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The Madera Tribune

Prison system should stand its ground

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webmaster | 08/05/13

You can use the tyranny of words to make just about anything sound worse than it is. For example, you can make a political position seem awful. The Democrats, for example, did this when they described some Republican policies in the 2012 elections as a “war against women,” when some of those espousing the GOP policies were women themselves. 

The Republicans, for some reason, never had the good sense to point this out. But, there you go. The Democrats were conducting a war against good sense, and the Republicans didn’t have the good sense to fight back.

Now, we have a new example: The California prison hunger strike. That protest, which is against so-called solitary confinement, gets smaller every day. The strikers are saying that being in solitary is torture, and that because torture is illegal, so is solitary confinement.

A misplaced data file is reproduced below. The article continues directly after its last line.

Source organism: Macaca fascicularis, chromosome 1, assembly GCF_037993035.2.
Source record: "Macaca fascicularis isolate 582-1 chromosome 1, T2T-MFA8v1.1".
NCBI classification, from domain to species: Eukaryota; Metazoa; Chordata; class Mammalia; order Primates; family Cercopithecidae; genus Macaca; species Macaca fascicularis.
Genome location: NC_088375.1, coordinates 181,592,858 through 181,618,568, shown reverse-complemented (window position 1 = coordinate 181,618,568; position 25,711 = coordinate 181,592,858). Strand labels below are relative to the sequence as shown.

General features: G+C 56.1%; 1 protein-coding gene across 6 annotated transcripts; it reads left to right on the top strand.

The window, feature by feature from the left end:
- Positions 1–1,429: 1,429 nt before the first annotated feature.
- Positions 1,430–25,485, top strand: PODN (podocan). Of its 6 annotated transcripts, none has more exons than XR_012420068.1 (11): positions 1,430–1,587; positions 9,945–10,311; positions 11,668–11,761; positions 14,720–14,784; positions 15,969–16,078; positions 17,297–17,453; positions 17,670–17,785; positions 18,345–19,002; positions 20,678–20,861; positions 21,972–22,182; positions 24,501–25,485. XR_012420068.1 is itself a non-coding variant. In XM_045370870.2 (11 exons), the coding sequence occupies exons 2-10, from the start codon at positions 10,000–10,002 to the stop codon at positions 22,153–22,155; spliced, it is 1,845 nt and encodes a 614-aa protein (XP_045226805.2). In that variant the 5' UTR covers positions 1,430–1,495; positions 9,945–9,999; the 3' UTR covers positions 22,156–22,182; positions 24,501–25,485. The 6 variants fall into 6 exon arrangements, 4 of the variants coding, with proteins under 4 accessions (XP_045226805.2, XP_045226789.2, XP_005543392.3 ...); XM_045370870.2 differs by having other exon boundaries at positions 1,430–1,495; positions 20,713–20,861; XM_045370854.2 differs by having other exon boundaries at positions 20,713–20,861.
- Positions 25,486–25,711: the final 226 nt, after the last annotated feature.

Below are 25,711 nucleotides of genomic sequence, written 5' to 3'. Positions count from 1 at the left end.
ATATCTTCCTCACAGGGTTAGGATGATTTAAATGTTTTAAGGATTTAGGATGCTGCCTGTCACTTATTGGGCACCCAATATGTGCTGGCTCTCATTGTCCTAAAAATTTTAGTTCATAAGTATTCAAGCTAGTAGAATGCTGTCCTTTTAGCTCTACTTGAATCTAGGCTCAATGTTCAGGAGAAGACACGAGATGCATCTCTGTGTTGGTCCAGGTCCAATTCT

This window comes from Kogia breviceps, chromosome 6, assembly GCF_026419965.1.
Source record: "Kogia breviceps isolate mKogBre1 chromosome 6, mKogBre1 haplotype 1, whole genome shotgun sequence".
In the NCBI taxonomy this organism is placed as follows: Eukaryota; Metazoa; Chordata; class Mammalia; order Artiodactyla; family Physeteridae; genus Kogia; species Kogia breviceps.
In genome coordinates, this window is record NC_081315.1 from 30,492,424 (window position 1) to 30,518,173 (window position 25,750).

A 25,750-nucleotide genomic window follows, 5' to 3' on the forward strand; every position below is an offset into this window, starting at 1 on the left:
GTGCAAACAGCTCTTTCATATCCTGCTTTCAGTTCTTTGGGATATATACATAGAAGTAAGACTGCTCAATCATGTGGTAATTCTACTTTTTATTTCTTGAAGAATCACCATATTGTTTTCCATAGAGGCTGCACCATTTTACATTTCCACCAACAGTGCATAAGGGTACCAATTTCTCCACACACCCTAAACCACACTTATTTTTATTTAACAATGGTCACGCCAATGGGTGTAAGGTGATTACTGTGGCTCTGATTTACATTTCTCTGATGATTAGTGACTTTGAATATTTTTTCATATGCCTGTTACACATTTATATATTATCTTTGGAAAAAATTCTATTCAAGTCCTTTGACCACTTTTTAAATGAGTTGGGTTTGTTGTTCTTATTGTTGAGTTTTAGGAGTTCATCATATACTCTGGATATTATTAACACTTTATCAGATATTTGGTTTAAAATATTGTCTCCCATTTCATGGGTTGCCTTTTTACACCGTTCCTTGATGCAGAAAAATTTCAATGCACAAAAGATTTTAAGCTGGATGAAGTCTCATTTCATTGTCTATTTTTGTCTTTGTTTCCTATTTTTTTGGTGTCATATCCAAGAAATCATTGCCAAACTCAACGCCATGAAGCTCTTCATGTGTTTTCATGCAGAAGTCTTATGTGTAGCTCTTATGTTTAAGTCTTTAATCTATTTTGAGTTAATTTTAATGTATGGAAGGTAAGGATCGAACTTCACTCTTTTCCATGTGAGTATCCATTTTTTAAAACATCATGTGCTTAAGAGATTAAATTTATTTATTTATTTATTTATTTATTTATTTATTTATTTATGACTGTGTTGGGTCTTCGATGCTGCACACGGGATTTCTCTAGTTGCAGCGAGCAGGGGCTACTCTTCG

Oh, please. As San Francisco Chronicle columnist Debra J. Saunders points out, those in solitary aren’t exactly purse snatchers. They’re convicted murders, rapists, child molesters, and are there either to keep them from killing other prisoners or to keep other prisoners from killing them.

Saunders did a little research into what solitary is all about. She paid a visit to the Pelican Bay single-housing unit, and she points out it isn’t torture at all, even though it isn’t exactly the Marriott.

“I wouldn’t want to spend an hour alone in one of those 8-by-10-foot cells,” she writes in Sunday’s Insight section of the Chronicle. “But I’d hate to spend my time in any prison. That’s the idea, isn’t it?”

She goes on to say that a corrections department spokeswoman told her what conditions are like in single-unit housing. “Inmates have cable TVs, access to books and limited time in the law library. They can talk to, if not see, other inmates in their eight-cell pods,” the spokeswoman said. Some inmates aren’t even in their cells alone. They have cell mates. Maybe having a cell mate could be considered torture, depending on who it is. But that’s another story — about non-solitary confinement.

Maybe the strike will have a benefit. Maybe word will leak out about how uncomfortable prison can be, and that might be a deterrent to someone considering crime as a career.

In any case, the prison system should hang in there and let the strikers — about 499 remained as of Thursday, down from the initial 12,421 in the beginning — lose all the weight they want to.


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